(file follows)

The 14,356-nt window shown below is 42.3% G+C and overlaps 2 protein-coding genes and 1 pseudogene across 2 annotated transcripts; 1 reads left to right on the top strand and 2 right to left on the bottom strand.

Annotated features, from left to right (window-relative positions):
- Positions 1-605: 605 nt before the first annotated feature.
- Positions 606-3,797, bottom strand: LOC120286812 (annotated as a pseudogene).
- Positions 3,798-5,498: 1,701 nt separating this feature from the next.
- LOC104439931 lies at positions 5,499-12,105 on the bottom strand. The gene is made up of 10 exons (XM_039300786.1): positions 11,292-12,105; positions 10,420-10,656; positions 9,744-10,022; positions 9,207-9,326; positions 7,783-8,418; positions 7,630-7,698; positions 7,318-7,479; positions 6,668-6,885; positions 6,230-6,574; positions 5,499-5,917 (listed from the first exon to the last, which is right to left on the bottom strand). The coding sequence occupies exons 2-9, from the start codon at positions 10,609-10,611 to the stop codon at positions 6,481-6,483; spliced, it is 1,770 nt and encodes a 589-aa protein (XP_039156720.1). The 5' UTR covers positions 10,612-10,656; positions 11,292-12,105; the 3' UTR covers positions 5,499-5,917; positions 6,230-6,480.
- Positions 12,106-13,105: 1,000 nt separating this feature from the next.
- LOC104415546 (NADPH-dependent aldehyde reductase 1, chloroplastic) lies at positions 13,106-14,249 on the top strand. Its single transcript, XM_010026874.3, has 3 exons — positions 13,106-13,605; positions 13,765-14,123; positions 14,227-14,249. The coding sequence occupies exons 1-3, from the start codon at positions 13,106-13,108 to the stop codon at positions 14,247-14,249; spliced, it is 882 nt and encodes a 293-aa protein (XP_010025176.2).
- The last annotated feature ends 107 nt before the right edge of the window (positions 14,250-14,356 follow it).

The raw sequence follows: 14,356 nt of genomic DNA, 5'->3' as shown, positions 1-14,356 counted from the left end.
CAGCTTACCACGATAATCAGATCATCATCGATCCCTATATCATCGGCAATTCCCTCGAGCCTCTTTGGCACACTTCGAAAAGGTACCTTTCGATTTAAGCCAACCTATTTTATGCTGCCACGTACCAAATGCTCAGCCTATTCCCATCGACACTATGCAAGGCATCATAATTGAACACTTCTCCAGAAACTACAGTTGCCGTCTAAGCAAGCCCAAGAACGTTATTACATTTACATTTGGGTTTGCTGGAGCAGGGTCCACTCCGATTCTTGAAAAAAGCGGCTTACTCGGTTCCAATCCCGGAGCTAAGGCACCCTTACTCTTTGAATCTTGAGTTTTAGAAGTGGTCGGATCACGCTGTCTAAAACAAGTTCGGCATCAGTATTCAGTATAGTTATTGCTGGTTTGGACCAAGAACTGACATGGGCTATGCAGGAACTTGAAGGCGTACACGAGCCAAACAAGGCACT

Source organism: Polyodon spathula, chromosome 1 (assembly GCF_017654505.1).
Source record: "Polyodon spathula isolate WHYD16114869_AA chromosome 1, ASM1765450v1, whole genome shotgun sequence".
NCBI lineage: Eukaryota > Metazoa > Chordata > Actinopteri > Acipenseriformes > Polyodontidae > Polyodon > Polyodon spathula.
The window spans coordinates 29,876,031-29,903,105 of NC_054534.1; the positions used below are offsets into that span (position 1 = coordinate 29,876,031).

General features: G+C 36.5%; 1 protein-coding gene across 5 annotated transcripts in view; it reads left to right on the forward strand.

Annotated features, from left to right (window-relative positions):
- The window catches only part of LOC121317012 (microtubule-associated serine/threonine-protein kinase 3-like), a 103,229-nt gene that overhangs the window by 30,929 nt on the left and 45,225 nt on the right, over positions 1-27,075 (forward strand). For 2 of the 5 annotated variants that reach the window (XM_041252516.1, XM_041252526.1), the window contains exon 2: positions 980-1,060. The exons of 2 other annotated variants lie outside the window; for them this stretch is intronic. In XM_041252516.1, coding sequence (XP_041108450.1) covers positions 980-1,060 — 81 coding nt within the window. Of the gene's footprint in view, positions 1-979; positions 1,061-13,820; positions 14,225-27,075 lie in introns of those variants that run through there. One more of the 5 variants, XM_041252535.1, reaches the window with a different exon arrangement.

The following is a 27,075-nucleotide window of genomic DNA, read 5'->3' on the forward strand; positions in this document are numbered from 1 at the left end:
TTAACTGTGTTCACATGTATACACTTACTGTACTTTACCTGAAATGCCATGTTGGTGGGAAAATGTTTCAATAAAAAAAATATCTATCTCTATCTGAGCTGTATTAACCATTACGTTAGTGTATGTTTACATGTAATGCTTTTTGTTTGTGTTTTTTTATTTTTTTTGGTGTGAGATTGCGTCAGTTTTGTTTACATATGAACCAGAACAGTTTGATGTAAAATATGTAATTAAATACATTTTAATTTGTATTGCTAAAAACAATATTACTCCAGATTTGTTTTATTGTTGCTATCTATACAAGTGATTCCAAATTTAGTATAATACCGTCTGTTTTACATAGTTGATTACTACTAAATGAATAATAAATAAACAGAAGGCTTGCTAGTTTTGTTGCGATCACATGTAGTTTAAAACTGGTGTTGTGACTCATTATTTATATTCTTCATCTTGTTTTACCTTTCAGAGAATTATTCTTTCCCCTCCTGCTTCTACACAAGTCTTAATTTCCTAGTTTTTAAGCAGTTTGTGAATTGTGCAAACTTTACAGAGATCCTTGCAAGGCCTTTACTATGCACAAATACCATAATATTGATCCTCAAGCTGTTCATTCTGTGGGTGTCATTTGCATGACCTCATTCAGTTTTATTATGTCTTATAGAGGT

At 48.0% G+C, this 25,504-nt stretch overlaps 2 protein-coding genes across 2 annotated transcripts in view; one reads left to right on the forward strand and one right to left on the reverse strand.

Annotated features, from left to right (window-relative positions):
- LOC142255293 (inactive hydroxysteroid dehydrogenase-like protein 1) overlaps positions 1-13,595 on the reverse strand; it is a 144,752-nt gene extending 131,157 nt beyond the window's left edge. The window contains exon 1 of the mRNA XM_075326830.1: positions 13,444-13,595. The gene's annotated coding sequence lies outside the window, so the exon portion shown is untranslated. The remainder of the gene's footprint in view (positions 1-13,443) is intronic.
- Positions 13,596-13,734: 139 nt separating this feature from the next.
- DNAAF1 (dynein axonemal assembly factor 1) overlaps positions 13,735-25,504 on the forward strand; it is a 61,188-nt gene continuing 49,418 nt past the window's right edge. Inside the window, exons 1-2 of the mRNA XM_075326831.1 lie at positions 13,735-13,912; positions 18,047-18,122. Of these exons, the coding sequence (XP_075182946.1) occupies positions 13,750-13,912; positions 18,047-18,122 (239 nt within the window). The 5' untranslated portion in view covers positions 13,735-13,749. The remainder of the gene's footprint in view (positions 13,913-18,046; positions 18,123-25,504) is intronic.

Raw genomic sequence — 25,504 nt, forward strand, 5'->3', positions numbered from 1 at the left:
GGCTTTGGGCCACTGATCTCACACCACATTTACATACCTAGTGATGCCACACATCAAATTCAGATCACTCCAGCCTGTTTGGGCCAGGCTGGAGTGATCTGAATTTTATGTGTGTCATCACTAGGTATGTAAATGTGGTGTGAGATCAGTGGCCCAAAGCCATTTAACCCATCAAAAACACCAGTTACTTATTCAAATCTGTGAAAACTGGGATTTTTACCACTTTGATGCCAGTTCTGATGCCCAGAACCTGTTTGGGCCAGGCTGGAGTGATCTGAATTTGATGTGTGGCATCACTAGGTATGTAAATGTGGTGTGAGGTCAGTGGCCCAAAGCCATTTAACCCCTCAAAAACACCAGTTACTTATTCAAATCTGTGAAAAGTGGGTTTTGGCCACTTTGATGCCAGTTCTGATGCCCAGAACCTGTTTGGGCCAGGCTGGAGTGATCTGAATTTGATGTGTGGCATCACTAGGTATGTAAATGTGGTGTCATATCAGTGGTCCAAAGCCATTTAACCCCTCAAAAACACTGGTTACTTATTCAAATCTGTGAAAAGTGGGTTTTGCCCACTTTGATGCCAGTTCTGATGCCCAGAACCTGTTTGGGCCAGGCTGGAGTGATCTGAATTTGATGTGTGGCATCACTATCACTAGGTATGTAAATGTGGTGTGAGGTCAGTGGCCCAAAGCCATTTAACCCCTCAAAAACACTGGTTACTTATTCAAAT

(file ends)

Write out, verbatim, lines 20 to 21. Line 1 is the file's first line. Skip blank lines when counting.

TTAACTGTGTTCACATGTATACACTTACTGTACTTTACCTGAAATGCCATGTTGGTGGGAAAATGTTTCAATAAAAAAAATATCTATCTCTATCTGAGCTGTATTAACCATTACGTTAGTGTATGTTTACATGTAATGCTTTTTGTTTGTGTTTTTTTATTTTTTTTGGTGTGAGATTGCGTCAGTTTTGTTTACATATGAACCAGAACAGTTTGATGTAAAATATGTAATTAAATACATTTTAATTTGTATTGCTAAAAACAATATTACTCCAGATTTGTTTTATTGTTGCTATCTATACAAGTGATTCCAAATTTAGTATAATACCGTCTGTTTTACATAGTTGATTACTACTAAATGAATAATAAATAAACAGAAGGCTTGCTAGTTTTGTTGCGATCACATGTAGTTTAAAACTGGTGTTGTGACTCATTATTTATATTCTTCATCTTGTTTTACCTTTCAGAGAATTATTCTTTCCCCTCCTGCTTCTACACAAGTCTTAATTTCCTAGTTTTTAAGCAGTTTGTGAATTGTGCAAACTTTACAGAGATCCTTGCAAGGCCTTTACTATGCACAAATACCATAATATTGATCCTCAAGCTGTTCATTCTGTGGGTGTCATTTGCATGACCTCATTCAGTTTTATTATGTCTTATAGAGGT

At 48.0% G+C, this 25,504-nt stretch overlaps 2 protein-coding genes across 2 annotated transcripts in view; one reads left to right on the forward strand and one right to left on the reverse strand.